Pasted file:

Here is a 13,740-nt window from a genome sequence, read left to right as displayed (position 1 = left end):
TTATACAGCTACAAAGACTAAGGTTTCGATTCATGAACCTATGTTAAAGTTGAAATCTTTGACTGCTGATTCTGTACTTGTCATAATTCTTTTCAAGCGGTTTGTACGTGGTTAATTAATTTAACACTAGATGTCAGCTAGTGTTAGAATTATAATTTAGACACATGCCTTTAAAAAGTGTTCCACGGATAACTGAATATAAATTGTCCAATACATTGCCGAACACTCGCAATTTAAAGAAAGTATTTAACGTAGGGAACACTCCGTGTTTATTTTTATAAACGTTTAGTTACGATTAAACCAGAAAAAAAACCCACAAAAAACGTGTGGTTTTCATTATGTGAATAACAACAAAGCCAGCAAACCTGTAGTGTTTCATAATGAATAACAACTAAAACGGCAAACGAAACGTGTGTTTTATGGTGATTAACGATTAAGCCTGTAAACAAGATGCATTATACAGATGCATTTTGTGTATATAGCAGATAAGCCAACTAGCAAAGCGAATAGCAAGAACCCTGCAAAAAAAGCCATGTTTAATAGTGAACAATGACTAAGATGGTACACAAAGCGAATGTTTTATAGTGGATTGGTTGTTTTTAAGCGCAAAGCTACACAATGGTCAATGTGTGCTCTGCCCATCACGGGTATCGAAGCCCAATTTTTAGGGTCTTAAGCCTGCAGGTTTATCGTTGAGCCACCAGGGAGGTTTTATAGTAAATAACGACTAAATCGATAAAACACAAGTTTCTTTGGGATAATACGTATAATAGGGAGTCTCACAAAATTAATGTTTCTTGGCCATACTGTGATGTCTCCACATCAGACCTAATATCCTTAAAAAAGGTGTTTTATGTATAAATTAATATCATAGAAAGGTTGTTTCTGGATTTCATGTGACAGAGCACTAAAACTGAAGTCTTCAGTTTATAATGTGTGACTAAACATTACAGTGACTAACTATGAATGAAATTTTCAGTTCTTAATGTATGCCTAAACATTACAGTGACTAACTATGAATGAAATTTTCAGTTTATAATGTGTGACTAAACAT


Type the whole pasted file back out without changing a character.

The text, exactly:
Here is a 13,740-nt window from a genome sequence, read left to right as displayed (position 1 = left end):
TTATACAGCTACAAAGACTAAGGTTTCGATTCATGAACCTATGTTAAAGTTGAAATCTTTGACTGCTGATTCTGTACTTGTCATAATTCTTTTCAAGCGGTTTGTACGTGGTTAATTAATTTAACACTAGATGTCAGCTAGTGTTAGAATTATAATTTAGACACATGCCTTTAAAAAGTGTTCCACGGATAACTGAATATAAATTGTCCAATACATTGCCGAACACTCGCAATTTAAAGAAAGTATTTAACGTAGGGAACACTCCGTGTTTATTTTTATAAACGTTTAGTTACGATTAAACCAGAAAAAAAACCCACAAAAAACGTGTGGTTTTCATTATGTGAATAACAACAAAGCCAGCAAACCTGTAGTGTTTCATAATGAATAACAACTAAAACGGCAAACGAAACGTGTGTTTTATGGTGATTAACGATTAAGCCTGTAAACAAGATGCATTATACAGATGCATTTTGTGTATATAGCAGATAAGCCAACTAGCAAAGCGAATAGCAAGAACCCTGCAAAAAAAGCCATGTTTAATAGTGAACAATGACTAAGATGGTACACAAAGCGAATGTTTTATAGTGGATTGGTTGTTTTTAAGCGCAAAGCTACACAATGGTCAATGTGTGCTCTGCCCATCACGGGTATCGAAGCCCAATTTTTAGGGTCTTAAGCCTGCAGGTTTATCGTTGAGCCACCAGGGAGGTTTTATAGTAAATAACGACTAAATCGATAAAACACAAGTTTCTTTGGGATAATACGTATAATAGGGAGTCTCACAAAATTAATGTTTCTTGGCCATACTGTGATGTCTCCACATCAGACCTAATATCCTTAAAAAAGGTGTTTTATGTATAAATTAATATCATAGAAAGGTTGTTTCTGGATTTCATGTGACAGAGCACTAAAACTGAAGTCTTCAGTTTATAATGTGTGACTAAACATTACAGTGACTAACTATGAATGAAATTTTCAGTTCTTAATGTATGCCTAAACATTACAGTGACTAACTATGAATGAAATTTTCAGTTTATAATGTGTGACTAAACAT